Technology is a pretty great thing, but every time we invent something that works faster or better or more efficiently, we get a little bit closer to making human labor redundant. Futurist Thomas Frey is predicting that in under two decades, two billion people will lose their jobs to technological progress. It's happened to me, and it can happen to you.
Two billion lost jobs equates to approximately 50% of all jobs that currently exist. Some new jobs will likely be created at the same time, but they'll be substantially different from existing jobs, and it won't necessarily be easy for workers to make the jump. We should reiterate that this is simply a prediction by one futurist, but given the trends that have established themselves over the last decade, we tend to agree that this is the direction that things are hopefully heading, even if the magnitude ends up not being quite so extreme.
We're not saying "hopefully" because we hate people having jobs, we're saying it because a lot of these improvements will lead to a better society as a whole. So, let's see what's going to happen, as outlined by Thomas Frey:
As it stands, power generation is expensive, inefficient and (usually) terrible for the environment in one way or another. By 2030, power will have become decentralized into a micro grid, where if your house isn't generating most of its own power from solar or wind or natural gas conversion, your neighborhood or city will have its own small, local system to get you what you need. The coal industry will vanish, the transportation industry will shrink significantly, and utility companies will have to radically restructure themselves.
Driving is a ridiculous waste of time, energy, and money. Most of us have cars that sit unused 90% of the time. A highway at rush-hour capacity is still over 80% empty space. A one hour commute every day will cost you over three weeks per year of time behind the wheel. And car accidents kill or injure more than 50 million people every year. Autonomous, decentralized cars are definitely the way to go, and since they already exist, we should have no problem adopting them within 20 years. When we do, there will be no more buses, no more taxis, no more people needed to deliver anything, far fewer gas stations and auto repair shops, and with everyone sharing cars, the overall amount of vehicles will plummet as well.
Our education system is based on a teacher giving the same class over and over every single year. This seems like a waste of time, when the teacher could just record the lecture once and then go work on something more interesting. Also, recording lectures allows for students to learn remotely and on their own time, and drastically increases the number of people who can benefit from a course, since you don't have to try to stuff them all into the same room at once. With top-notch schools like Stanford and MIT already offering their courses online and for free, it's making less and less sense to spend a huge amount of time and money getting a diploma when you could potentially learn the exact same things at home without paying anything.
3D printers are evolving rapidly, to the point where they may completely take over small and medium-sized manufacturing tasks in the near future. This isn't just making useful household objects: it's also possible to 3D print everything from clothes to food. With technology like this available, it doesn't make sense to buy things in stores anymore: just browse online for what you want, push a button, and it'll magically appear in your printer. While designers are probably safe (as are people who manufacture and support 3D printers and their components), brick and mortar retailers are going to have a hard time of it, and even larger construction projects, like houses, could transition completely to automatic 3D printing.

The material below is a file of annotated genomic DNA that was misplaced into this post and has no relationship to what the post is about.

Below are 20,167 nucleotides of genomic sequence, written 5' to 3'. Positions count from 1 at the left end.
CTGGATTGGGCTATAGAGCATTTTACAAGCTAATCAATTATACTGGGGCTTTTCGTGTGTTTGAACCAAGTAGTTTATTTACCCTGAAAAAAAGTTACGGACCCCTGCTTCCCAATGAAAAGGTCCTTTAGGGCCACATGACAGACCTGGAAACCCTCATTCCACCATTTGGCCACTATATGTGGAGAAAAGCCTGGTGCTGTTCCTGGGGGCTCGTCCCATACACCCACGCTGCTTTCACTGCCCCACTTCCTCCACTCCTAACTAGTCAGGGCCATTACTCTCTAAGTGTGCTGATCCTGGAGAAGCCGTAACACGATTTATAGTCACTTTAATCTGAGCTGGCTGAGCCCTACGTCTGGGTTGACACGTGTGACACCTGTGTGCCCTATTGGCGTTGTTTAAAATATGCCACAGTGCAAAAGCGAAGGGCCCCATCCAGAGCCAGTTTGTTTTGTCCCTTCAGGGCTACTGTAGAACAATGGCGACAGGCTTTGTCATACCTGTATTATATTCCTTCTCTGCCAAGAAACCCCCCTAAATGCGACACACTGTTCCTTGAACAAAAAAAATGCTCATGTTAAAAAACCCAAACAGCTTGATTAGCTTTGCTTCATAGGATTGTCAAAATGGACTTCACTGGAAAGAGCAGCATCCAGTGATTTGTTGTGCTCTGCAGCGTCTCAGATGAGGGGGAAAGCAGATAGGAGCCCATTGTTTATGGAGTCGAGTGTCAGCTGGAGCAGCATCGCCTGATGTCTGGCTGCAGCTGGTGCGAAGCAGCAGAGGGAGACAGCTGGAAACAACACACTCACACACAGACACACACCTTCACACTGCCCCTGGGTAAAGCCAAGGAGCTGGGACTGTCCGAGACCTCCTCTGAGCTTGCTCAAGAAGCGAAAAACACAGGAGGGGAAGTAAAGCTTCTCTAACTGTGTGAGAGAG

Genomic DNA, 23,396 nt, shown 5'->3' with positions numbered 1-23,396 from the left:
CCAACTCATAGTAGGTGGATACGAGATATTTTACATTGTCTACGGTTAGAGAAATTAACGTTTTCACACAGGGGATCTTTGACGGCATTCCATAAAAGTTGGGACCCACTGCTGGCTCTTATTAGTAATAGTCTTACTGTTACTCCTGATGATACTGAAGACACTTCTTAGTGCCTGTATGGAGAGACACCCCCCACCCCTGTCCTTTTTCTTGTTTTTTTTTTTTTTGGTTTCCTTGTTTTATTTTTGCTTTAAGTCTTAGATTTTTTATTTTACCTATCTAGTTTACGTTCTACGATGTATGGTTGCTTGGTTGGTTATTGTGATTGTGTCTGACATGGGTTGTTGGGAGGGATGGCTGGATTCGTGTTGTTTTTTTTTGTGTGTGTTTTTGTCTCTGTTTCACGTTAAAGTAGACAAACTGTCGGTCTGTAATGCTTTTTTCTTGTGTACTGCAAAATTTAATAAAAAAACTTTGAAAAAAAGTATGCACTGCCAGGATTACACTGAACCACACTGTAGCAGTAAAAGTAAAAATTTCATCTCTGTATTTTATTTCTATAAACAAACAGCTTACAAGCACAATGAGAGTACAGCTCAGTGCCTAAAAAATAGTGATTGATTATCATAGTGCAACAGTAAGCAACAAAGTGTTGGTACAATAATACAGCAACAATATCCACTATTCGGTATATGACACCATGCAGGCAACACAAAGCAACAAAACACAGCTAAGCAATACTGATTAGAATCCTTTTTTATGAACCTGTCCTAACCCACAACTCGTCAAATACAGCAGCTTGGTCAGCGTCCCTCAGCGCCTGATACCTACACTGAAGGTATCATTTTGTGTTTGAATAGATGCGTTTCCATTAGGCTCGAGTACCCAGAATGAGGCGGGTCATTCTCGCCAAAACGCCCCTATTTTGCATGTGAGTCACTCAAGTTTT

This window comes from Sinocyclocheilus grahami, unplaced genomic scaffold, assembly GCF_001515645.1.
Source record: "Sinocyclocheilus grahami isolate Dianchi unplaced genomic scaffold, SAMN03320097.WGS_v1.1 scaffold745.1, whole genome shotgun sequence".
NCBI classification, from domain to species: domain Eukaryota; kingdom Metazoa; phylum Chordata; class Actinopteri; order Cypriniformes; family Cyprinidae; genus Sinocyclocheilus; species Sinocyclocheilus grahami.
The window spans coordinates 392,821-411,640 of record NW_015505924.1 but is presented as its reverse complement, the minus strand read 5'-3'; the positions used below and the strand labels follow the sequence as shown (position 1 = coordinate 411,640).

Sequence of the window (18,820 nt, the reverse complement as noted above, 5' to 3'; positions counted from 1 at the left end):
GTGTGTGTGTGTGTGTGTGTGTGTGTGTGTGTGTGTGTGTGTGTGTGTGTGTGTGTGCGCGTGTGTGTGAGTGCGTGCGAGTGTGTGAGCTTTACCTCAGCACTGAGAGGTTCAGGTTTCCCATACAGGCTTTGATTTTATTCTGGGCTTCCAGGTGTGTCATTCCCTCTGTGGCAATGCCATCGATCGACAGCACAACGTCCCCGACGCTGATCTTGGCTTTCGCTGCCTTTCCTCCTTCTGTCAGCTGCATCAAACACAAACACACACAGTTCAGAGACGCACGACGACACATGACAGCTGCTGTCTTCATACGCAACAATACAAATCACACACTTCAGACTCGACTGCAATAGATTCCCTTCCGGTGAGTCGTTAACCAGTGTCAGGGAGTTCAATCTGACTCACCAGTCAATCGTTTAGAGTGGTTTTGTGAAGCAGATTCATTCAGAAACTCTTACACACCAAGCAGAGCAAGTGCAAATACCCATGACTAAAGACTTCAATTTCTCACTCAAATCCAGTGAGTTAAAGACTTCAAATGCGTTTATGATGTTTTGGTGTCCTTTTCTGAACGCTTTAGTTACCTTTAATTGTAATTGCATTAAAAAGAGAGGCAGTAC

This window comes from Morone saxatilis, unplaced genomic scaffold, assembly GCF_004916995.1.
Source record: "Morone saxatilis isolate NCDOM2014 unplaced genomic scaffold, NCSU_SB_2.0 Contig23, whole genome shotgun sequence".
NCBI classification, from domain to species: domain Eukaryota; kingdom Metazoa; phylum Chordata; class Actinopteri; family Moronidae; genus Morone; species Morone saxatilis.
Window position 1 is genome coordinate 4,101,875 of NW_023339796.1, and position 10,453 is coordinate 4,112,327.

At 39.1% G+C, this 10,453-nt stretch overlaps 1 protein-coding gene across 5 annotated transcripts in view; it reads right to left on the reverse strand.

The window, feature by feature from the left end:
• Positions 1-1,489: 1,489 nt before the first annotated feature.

Well, you probably saw this coming, right? Take any task that's dull, dirty, or dangerous, and just get a robot to do it instead. Such transitions are already happening in fields like fishing, mining, large-scale agriculture, security, the military, and as robots get smarter, cheaper, and more versatile, they'll spread into domestic household tasks, too.
Now, we're not saying that you should freak out if you have a job in a field on this list. Most technological progress takes a lot longer than we think it will, giving you ample time to start training for your new career in micro-power generator installation or 3D printer maintenance. But seriously, part of the idea here is that making our lives more efficient will give us more time to do what we want to do (fun) instead of what we need to do (work), and it may simply turn out that everybody gets to work less even as our overall quality of life improves. Imagine if you never had to do domestic chores again. Imagine if you never had to go shopping again. Imagine if every time you got in a car, you could use that time to do some work, watch a movie, or take a nap.
If you look back a hundred years or so, everyone but the very rich spent the vast majority of their time just doing things that needed to be done. With technology, we've managed to make it so most people only have to work eight hours a day, get weekends off, and even get to take vacations every year. Looking forward, it's certainly plausible that this trend will continue, and disappearing jobs won't mean that more humans will be unemployed, but rather it will mean that humanity as a whole has become a more efficient species, with more of our work begin done for us resulting in more time available to do what we want with our lives.